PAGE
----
In Candide, published in 1759, Voltaire’s characters endure syphilis, enslavement, near-drowning, a catastrophic earthquake, the forced removal of one buttock, and the loss of treasured pet sheep. None of this shakes the title character’s optimism. Candide, “a youth whom nature had endowed with a most sweet disposition,” believes, as does his mentor Pangloss, that theirs is “the best of all possible worlds.” Voltaire’s modus operandi was to skewer the chipper tenets of philosopher Gottfried Wilhelm Leibniz (1646–1716), who believed our planet, made by God, to be an inherently good and reasonable place.
Candide is a cheeky book, and admirably so. The same can be said of David Allan Cates’s X Out of Wonderland: A Saga, a modern adaptation of Voltaire’s satire. Wonderland is well-served by its brevity (152 pages) and by Cates’ buoyant, insightful prose. This is humor that stings a little, and the author’s observations are funny and fine-tuned throughout.
Cates’ hero, called X “in order to protect from unwanted commercial solicitations,” is a proud resident of Wonderland, where “abundance had not been accidental, but created by brave religious and economic refugees.” X is a home improvement advisor and host of a public radio show (Home Renovation and Repair Issues) until a tornado strikes and his “water-sealed redwood deck” splinters into bits. Hungry and homeless, he wanders to a nearby Chinese restaurant and meets “the woman in pink lamé” and “the boy with the Cleveland Indians baseball cap.” The trio drinks and bonds and the saga begins in earnest; pages later, they are carjacked and imprisoned in a nameless border country.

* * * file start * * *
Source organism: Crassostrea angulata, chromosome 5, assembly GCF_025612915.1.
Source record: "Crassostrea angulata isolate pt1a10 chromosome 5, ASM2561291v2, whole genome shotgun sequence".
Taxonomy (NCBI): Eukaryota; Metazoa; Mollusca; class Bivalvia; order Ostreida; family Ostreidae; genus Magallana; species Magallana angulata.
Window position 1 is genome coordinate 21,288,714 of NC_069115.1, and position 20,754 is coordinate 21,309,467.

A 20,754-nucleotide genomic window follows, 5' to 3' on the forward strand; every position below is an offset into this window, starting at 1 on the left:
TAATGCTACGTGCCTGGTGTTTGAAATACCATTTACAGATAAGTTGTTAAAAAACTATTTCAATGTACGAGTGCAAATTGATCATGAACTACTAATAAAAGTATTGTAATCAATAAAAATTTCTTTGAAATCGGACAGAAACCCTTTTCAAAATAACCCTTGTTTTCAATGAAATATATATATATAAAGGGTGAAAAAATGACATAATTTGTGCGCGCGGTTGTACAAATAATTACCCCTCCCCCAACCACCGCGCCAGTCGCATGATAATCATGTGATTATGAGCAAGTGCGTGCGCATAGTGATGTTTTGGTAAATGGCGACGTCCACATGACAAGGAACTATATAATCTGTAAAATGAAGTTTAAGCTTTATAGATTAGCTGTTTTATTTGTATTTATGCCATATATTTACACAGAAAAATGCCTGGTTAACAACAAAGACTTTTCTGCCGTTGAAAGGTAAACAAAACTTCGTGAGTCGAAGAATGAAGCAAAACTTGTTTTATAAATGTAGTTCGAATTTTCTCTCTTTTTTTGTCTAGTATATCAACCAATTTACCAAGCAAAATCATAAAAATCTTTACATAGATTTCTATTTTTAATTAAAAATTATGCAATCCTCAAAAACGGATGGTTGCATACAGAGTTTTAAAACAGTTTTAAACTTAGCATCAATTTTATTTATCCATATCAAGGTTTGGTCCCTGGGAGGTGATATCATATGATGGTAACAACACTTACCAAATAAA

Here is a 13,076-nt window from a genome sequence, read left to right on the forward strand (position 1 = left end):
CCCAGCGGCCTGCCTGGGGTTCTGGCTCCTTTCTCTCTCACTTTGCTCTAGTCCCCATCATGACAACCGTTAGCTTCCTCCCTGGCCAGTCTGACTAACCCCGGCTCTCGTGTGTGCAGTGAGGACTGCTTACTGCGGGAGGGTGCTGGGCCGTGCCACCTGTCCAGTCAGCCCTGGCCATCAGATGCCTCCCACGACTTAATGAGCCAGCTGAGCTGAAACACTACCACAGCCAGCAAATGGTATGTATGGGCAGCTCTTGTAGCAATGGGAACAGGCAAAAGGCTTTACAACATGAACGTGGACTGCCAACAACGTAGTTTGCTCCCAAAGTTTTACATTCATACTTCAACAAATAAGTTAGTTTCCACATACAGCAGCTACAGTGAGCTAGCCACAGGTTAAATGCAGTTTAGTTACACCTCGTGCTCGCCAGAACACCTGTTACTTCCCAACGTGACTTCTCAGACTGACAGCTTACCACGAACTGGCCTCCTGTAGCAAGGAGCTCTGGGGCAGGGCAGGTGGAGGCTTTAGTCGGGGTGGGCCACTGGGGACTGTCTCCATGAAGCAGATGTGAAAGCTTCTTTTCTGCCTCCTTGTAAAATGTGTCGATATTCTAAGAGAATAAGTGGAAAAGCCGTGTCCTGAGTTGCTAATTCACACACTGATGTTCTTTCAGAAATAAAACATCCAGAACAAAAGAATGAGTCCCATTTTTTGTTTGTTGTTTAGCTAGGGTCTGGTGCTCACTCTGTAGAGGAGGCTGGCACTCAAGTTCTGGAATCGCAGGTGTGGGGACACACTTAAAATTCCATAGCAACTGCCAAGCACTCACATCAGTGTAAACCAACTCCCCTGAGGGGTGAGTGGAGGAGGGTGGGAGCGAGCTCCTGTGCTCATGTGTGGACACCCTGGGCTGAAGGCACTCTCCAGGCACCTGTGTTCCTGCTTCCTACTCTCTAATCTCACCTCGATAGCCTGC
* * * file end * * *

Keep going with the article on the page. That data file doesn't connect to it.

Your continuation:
“Life is amazing,” says X, between incarceration and second mugging.“[A]lthough we can search the world and buy more consumer goods than we could ever use, there is always still a yearning inside for more.” If Voltaire’s pet peeve was Leibniz’s joy in the face of so much Old World tyranny and head-chopping, Cates’s bugbear is the global free market, which in Wonderland leads to military boorishness, sweatshop labor, an extreme addiction to shopping, and an equally extreme abuse of things earthy and green. X, despite his allegiance to the motherland, struggles to “reconcile the beauty of the planet with the common misery of its inhabitants.”
What is a member of the global free market to do? After numerous misadventures, including a memorable visit to a village of phallus worshippers, X returns to Wonderland with the baseball-capped boy and the pink-laméd woman to settle in “a faux-colonial cottage in the country.”
In Candide, Voltaire’s hero concludes, “Let us cultivate our garden,” as Pangloss yammers on about goodness. In the end, too much talk gives sweet Candide a headache.
The woman in pink lamé likewise decides,“It’s time to go to work.” She doesn’t mean Puritan-flavored drudgery, just the solace of some action between heady cocktail-hour conversations. If not the best of all possible worlds, it’s a world “much older than any of us and it’ll be around a lot longer too,” as X says. So we’re stuck with it. But, meanwhile, we can groom a potentially kick-ass lawn, particularly if we live with a home-improvement expert. Cates is a relentless smart aleck, but I sense he genuinely cares about the Global Mess we’re in. Wonderland makes me want a green patch of my own and a cocktail, surely the sign of an effective satire.